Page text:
But the village was not completely emptied until mid-July, when it was directly attacked after the first truce of the war. The New York Times indicates that the Haganah began to encroach on al-Maliha on the night of 1−2 May when it extended its positions southwards from the Qatamon sub-disctrict of Jerusalem. But the History of the War of Independence relates that the village was occupied about ten weeks later, during operations conducted around Jerusalem in conjunction with Operation Dani (see Abu al-Fadl, Ramla sub-disctrict).

After a fierce battle that lasted for several days, the village fell firmly into Israeli hands. On the night of 13−14 July, a company from the Irgun Zvai Leumi (IZL) and two platoons from the Yonathan Company of the Gadna (Palmach Youth Battalions) entered al-Maliha, taking up positions in the village. Arab forces launched a counterattack on 15 July, forcing the IZL unit to withdraw from the furthest position in the village. That same day, the Egyptian irregulars operating south of Jerusalem alongside Palestinian guerrillas announced taking al-Maliha in a communiqué quoted by the New York Times, but it was soon reoccupied after the arrival of IZL reinforcements. The Times reported that the Israelis were using medium artillery and mortar fire to mount diversionary attacks on the Jerusalem front on 14 July. The objective was to take the 'important supply base and assembly center' of al-Maliha, according to the paper's correspondent. By 16 July, the Times reported that the village was in Israeli hands and that an Arab counterattack on that day, which resulted in the deaths of fifteen Irgun men and left twenty others wounded, did not succeed in recapturing it. (The IZL said it had been 'let down' by the Haganah, which withdrew from a flanking height and failed to give covering fire during the Arab assault, but the Haganah denied the charges.) A few days later, on 22 July, the Israeli commander of the Jerusalem area, David Shaltiel, told the Times correspondent that the 'strategic' villages of al-Maliha and 'Ayn Karim had been occupied between the truces, thus ending a 'threatened Egyptian invasion' of Jerusalem.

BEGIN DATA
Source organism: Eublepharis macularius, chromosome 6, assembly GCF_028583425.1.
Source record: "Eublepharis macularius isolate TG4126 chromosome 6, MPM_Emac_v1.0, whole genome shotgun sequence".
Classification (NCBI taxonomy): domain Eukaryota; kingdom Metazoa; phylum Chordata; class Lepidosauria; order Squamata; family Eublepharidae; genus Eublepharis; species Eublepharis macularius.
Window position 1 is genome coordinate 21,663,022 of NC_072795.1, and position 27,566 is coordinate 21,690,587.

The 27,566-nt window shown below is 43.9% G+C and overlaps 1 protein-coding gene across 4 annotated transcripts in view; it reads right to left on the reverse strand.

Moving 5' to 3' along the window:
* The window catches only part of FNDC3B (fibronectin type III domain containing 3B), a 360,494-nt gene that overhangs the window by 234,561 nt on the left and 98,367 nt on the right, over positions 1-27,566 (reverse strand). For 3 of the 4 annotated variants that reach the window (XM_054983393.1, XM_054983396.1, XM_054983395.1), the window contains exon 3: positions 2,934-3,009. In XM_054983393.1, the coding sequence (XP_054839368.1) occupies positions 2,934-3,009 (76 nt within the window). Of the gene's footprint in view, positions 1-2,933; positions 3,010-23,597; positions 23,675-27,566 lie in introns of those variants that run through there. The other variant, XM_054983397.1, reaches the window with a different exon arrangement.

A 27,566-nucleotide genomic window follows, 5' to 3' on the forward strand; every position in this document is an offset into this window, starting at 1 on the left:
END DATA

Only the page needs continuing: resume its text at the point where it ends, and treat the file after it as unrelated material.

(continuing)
Zionists established the suburb of Manachat (167129) on the village site in 1949.

Many houses are still standing and are occupied by Jewish families, although a few houses on the southern side of the village have been demolished. The inhabited houses are generally two-storey structures built of limestone, with arched windows and doors. Some houses have balconies with roofs that are supported by columns and circular arches. The school building is abandoned and its classrooms are filled with refuse. Some of the village streets are wide and paved while others are narrow alleys that are interrupted at points by limestone steps. The village mosque, with its tall, round minaret, still stands in the center of the village (see photos). It is closed and in a state of neglect. The village cemetery is on the southern edge of the site. Five large tombs stand out among the smaller ones. One of the graves is open, and human bones are visible. Orchards grow on the southern and southeastern slopes and in the valleys. Parts of the Israeli Jerusalem neighborhood of Ramat Daniya surround the village site on the west and north.